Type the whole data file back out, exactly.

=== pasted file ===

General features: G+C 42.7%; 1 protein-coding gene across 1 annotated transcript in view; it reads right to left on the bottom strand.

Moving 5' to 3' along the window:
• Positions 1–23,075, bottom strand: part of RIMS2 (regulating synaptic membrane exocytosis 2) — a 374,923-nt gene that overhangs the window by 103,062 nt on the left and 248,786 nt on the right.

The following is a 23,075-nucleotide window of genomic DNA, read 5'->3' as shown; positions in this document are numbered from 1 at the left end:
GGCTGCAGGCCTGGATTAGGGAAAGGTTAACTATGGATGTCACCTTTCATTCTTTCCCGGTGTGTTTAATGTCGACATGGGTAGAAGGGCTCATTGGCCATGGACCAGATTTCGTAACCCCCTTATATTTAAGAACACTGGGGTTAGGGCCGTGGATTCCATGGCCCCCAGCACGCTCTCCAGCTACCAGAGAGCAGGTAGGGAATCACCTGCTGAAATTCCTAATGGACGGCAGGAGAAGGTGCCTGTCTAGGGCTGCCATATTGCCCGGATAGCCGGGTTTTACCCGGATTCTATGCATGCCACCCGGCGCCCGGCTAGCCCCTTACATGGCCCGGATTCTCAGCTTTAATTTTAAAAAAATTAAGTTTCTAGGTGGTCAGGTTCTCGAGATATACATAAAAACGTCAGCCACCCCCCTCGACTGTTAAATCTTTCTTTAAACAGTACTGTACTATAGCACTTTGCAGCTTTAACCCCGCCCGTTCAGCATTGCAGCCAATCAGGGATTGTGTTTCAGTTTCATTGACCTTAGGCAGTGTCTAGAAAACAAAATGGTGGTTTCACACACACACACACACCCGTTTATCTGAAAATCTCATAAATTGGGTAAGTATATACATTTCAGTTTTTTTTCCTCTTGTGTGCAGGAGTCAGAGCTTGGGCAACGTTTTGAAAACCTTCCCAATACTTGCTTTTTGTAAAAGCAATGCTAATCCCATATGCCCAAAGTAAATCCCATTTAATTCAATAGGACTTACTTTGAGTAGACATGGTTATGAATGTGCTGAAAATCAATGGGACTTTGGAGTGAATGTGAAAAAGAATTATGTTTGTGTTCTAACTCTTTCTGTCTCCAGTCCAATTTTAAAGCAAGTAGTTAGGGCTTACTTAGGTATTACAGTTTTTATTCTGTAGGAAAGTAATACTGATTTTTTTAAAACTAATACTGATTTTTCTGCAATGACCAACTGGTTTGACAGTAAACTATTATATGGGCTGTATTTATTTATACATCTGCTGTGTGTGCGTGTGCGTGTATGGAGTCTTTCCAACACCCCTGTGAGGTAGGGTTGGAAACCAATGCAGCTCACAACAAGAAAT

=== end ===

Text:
General features: G+C 42.7%; 1 protein-coding gene across 1 annotated transcript in view; it reads right to left on the bottom strand.

Moving 5' to 3' along the window:
• Positions 1–23,075, bottom strand: part of RIMS2 (regulating synaptic membrane exocytosis 2) — a 374,923-nt gene that overhangs the window by 103,062 nt on the left and 248,786 nt on the right.

The following is a 23,075-nucleotide window of genomic DNA, read 5'->3' as shown; positions in this document are numbered from 1 at the left end:
GGCTGCAGGCCTGGATTAGGGAAAGGTTAACTATGGATGTCACCTTTCATTCTTTCCCGGTGTGTTTAATGTCGACATGGGTAGAAGGGCTCATTGGCCATGGACCAGATTTCGTAACCCCCTTATATTTAAGAACACTGGGGTTAGGGCCGTGGATTCCATGGCCCCCAGCACGCTCTCCAGCTACCAGAGAGCAGGTAGGGAATCACCTGCTGAAATTCCTAATGGACGGCAGGAGAAGGTGCCTGTCTAGGGCTGCCATATTGCCCGGATAGCCGGGTTTTACCCGGATTCTATGCATGCCACCCGGCGCCCGGCTAGCCCCTTACATGGCCCGGATTCTCAGCTTTAATTTTAAAAAAATTAAGTTTCTAGGTGGTCAGGTTCTCGAGATATACATAAAAACGTCAGCCACCCCCCTCGACTGTTAAATCTTTCTTTAAACAGTACTGTACTATAGCACTTTGCAGCTTTAACCCCGCCCGTTCAGCATTGCAGCCAATCAGGGATTGTGTTTCAGTTTCATTGACCTTAGGCAGTGTCTAGAAAACAAAATGGTGGTTTCACACACACACACACACCCGTTTATCTGAAAATCTCATAAATTGGGTAAGTATATACATTTCAGTTTTTTTTCCTCTTGTGTGCAGGAGTCAGAGCTTGGGCAACGTTTTGAAAACCTTCCCAATACTTGCTTTTTGTAAAAGCAATGCTAATCCCATATGCCCAAAGTAAATCCCATTTAATTCAATAGGACTTACTTTGAGTAGACATGGTTATGAATGTGCTGAAAATCAATGGGACTTTGGAGTGAATGTGAAAAAGAATTATGTTTGTGTTCTAACTCTTTCTGTCTCCAGTCCAATTTTAAAGCAAGTAGTTAGGGCTTACTTAGGTATTACAGTTTTTATTCTGTAGGAAAGTAATACTGATTTTTTTAAAACTAATACTGATTTTTCTGCAATGACCAACTGGTTTGACAGTAAACTATTATATGGGCTGTATTTATTTATACATCTGCTGTGTGTGCGTGTGCGTGTATGGAGTCTTTCCAACACCCCTGTGAGGTAGGGTTGGAAACCAATGCAGCTCACAACAAGAAAT